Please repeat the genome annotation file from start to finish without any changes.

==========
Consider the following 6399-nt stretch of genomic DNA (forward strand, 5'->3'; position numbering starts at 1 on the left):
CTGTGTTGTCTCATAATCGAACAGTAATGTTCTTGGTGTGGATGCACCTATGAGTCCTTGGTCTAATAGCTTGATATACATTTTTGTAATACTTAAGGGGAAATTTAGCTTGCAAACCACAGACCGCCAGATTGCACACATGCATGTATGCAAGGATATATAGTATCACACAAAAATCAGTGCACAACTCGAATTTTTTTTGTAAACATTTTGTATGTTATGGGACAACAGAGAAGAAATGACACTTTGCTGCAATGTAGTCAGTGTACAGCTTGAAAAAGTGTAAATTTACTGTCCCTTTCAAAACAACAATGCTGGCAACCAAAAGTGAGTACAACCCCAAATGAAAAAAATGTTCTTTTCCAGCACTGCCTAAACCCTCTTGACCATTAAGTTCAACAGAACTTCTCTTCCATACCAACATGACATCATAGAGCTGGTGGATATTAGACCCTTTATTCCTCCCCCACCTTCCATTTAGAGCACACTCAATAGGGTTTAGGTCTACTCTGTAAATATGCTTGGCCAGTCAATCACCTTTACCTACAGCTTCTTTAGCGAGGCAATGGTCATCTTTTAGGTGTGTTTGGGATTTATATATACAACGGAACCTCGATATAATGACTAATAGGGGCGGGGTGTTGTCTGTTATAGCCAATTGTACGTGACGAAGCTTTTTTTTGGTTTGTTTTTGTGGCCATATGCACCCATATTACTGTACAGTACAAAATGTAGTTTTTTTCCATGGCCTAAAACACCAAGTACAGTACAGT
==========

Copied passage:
Consider the following 6399-nt stretch of genomic DNA (forward strand, 5'->3'; position numbering starts at 1 on the left):
CTGTGTTGTCTCATAATCGAACAGTAATGTTCTTGGTGTGGATGCACCTATGAGTCCTTGGTCTAATAGCTTGATATACATTTTTGTAATACTTAAGGGGAAATTTAGCTTGCAAACCACAGACCGCCAGATTGCACACATGCATGTATGCAAGGATATATAGTATCACACAAAAATCAGTGCACAACTCGAATTTTTTTTGTAAACATTTTGTATGTTATGGGACAACAGAGAAGAAATGACACTTTGCTGCAATGTAGTCAGTGTACAGCTTGAAAAAGTGTAAATTTACTGTCCCTTTCAAAACAACAATGCTGGCAACCAAAAGTGAGTACAACCCCAAATGAAAAAAATGTTCTTTTCCAGCACTGCCTAAACCCTCTTGACCATTAAGTTCAACAGAACTTCTCTTCCATACCAACATGACATCATAGAGCTGGTGGATATTAGACCCTTTATTCCTCCCCCACCTTCCATTTAGAGCACACTCAATAGGGTTTAGGTCTACTCTGTAAATATGCTTGGCCAGTCAATCACCTTTACCTACAGCTTCTTTAGCGAGGCAATGGTCATCTTTTAGGTGTGTTTGGGATTTATATATACAACGGAACCTCGATATAATGACTAATAGGGGCGGGGTGTTGTCTGTTATAGCCAATTGTACGTGACGAAGCTTTTTTTTGGTTTGTTTTTGTGGCCATATGCACCCATATTACTGTACAGTACAAAATGTAGTTTTTTTCCATGGCCTAAAACACCAAGTACAGTACAGT